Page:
By Ronald Musizvingoza and Claudia Abreu Lopes, United Nations University
KUALA LUMPUR, March 7 – The impact of the Covid-19 pandemic has been disproportionately felt by women, from their health to security, social protection and financial stability.
It deepened pre-existing gender inequalities and highlighted the need for gender data to guide effective decision making by governments.
As Amina Mohammed, Deputy Secretary-General of the United Nations, once said, “Data is the lifeblood of decision-making and the raw material for accountability”.
Gender data reflects the experiences and situations of women and men, girls and boys, transgender men and women, and non-binary people. It is needed to understand progress and challenges in gender equality.
It can help set priorities, design better policies that cover different populations, plan and assess the impact of interventions for particular groups.
We need to know what policies or programmes work, why, how and for who, considering the perspectives of all involved.
Without accurate and timely gender data, resources may be wasted in programs that do not work and with unintended consequences for gender equality.
To build back better after the pandemic, we need to develop a global evidence base to inform policy decisions and to monitor and evaluate progress on gender equality.
The 2021 United Nations Sustainable Development Goals (UN SDG) Report found women spend about 2.5 times as many hours as men on unpaid domestic and care work; one in three women around the world (736 million) faced physical or sexual violence at least once in their lifetime since the age of 15.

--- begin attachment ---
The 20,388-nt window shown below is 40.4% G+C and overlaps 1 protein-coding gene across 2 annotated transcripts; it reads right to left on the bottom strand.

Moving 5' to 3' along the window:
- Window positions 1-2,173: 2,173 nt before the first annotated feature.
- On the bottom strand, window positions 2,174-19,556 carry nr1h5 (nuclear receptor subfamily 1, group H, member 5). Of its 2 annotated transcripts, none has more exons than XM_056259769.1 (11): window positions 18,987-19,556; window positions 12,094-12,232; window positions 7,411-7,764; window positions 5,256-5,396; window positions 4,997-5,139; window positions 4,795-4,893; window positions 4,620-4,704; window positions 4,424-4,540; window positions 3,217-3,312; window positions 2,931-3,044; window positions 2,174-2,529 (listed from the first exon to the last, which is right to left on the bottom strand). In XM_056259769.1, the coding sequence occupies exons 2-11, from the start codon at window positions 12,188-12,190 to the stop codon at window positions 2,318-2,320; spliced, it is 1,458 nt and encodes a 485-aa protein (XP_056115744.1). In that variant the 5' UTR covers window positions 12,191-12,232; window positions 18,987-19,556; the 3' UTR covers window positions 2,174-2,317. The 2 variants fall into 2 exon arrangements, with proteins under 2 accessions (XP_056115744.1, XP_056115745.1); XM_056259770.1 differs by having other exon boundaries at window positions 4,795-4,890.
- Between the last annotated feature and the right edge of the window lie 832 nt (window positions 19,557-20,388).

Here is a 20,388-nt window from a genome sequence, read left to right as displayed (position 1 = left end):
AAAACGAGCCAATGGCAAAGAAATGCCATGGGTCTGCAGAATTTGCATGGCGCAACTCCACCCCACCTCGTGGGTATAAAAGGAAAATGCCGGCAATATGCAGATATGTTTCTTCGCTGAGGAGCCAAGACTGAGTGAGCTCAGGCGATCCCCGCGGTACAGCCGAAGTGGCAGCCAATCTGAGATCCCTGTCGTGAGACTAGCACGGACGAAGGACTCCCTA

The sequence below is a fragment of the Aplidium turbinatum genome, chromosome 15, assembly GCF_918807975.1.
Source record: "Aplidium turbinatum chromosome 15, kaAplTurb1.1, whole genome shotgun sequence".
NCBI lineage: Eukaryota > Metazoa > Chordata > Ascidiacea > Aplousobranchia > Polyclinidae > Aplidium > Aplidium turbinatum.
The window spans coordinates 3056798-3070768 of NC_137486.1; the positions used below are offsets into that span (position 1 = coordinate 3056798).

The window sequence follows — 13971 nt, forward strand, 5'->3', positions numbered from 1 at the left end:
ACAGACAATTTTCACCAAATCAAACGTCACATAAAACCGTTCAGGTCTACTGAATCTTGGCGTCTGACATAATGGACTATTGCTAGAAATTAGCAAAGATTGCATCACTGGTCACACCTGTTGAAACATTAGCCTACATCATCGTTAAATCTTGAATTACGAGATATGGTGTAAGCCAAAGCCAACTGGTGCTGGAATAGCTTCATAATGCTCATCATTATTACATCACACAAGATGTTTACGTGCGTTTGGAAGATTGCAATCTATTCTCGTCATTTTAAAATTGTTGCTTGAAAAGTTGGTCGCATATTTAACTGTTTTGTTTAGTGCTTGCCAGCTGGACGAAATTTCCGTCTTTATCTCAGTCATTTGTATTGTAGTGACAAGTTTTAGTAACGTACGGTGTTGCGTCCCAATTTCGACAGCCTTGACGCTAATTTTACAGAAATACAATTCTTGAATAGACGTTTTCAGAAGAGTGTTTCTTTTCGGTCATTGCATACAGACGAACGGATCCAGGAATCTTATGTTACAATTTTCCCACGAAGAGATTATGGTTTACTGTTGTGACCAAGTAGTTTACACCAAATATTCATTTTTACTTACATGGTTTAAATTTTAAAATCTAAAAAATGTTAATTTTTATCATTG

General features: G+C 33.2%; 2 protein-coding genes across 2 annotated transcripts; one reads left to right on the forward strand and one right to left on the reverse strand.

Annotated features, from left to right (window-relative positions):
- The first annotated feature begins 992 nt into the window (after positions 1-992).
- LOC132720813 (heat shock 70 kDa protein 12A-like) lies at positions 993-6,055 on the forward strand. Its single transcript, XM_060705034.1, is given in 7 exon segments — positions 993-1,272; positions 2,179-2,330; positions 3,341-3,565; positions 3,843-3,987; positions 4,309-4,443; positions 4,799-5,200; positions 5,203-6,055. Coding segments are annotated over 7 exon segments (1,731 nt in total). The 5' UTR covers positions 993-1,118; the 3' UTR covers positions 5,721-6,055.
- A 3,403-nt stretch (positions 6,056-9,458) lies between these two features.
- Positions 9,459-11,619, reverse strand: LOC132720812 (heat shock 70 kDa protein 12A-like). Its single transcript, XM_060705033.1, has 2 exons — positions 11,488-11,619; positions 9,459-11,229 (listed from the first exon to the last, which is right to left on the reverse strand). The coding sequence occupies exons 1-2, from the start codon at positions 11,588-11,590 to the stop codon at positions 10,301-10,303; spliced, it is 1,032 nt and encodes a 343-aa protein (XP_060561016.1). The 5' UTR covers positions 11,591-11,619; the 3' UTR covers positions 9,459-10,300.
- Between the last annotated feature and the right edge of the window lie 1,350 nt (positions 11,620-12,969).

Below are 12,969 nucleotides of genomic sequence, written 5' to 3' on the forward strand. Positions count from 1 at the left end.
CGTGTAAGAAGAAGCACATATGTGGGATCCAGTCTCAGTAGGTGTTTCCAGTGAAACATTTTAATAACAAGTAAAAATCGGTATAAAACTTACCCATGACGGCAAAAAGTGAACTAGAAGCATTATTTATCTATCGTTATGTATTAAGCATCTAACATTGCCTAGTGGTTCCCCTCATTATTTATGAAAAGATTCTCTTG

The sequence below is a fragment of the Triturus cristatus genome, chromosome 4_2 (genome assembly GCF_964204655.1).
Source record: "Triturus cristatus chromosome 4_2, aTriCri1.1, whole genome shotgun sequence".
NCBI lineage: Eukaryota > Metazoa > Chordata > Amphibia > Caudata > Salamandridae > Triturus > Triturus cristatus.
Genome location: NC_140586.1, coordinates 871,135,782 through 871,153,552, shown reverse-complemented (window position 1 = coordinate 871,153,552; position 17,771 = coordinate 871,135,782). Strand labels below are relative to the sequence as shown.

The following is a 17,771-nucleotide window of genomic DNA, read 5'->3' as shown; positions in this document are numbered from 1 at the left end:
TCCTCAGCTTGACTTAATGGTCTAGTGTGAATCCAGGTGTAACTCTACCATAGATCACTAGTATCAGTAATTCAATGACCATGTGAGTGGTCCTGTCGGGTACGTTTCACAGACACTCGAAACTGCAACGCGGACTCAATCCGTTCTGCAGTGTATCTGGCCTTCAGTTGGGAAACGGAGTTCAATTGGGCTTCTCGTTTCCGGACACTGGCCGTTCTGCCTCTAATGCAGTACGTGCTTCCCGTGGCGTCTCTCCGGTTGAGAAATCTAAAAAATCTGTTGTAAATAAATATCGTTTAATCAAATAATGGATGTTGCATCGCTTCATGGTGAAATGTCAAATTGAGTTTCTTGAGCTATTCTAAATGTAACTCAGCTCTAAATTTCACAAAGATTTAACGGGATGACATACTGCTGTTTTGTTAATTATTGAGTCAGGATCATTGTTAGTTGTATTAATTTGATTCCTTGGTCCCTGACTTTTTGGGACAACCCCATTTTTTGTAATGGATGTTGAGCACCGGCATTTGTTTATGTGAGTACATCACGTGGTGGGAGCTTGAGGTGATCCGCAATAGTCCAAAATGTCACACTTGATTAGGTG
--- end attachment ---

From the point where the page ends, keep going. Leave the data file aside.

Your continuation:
Women’s involvement in decision making is far lower than men’s with only 25 percent represented in national parliaments globally. Women are also underrepresented in the digital sector with only 12 per cent of developers being women.
The economy and health are domains with the most gender data globally. But for areas that cover the connection of people and the environment, only one gender-disaggregated indicator is collected, despite climate change posing specific challenges for women.
When it comes to gender statistics, the issue is not only the lack of data, but the available data being incomplete, inaccurate and outdated.
For example, data collection on households rather than individuals is often biased against women and girls as it relies on information from the head of the household, traditionally men.
Instead, time-use surveys that show how people spend their time — working, travelling, exercising, doing household chores, caring for others — are better data-gathering methods that consider gender inequities.
Data about women are often of reproductive age, with wider gaps for older women and adolescent girls. More than 75 per cent of gender-related data is over a decade old.
Despite the widespread use of empowerment, agency, autonomy or power to explain gender inequities, these concepts are difficult to measure.
A lack of international measurement standards and time-series data also adds difficulty in accurate cross-country comparisons on any gender equality progress.
Several organisations like UN WOMEN, Equal Measures, Data2X, Open Data Watch, Paris21 and the World Bank highlight key issues in producing data that accurately reflect the reality of women’s and girls’ lives.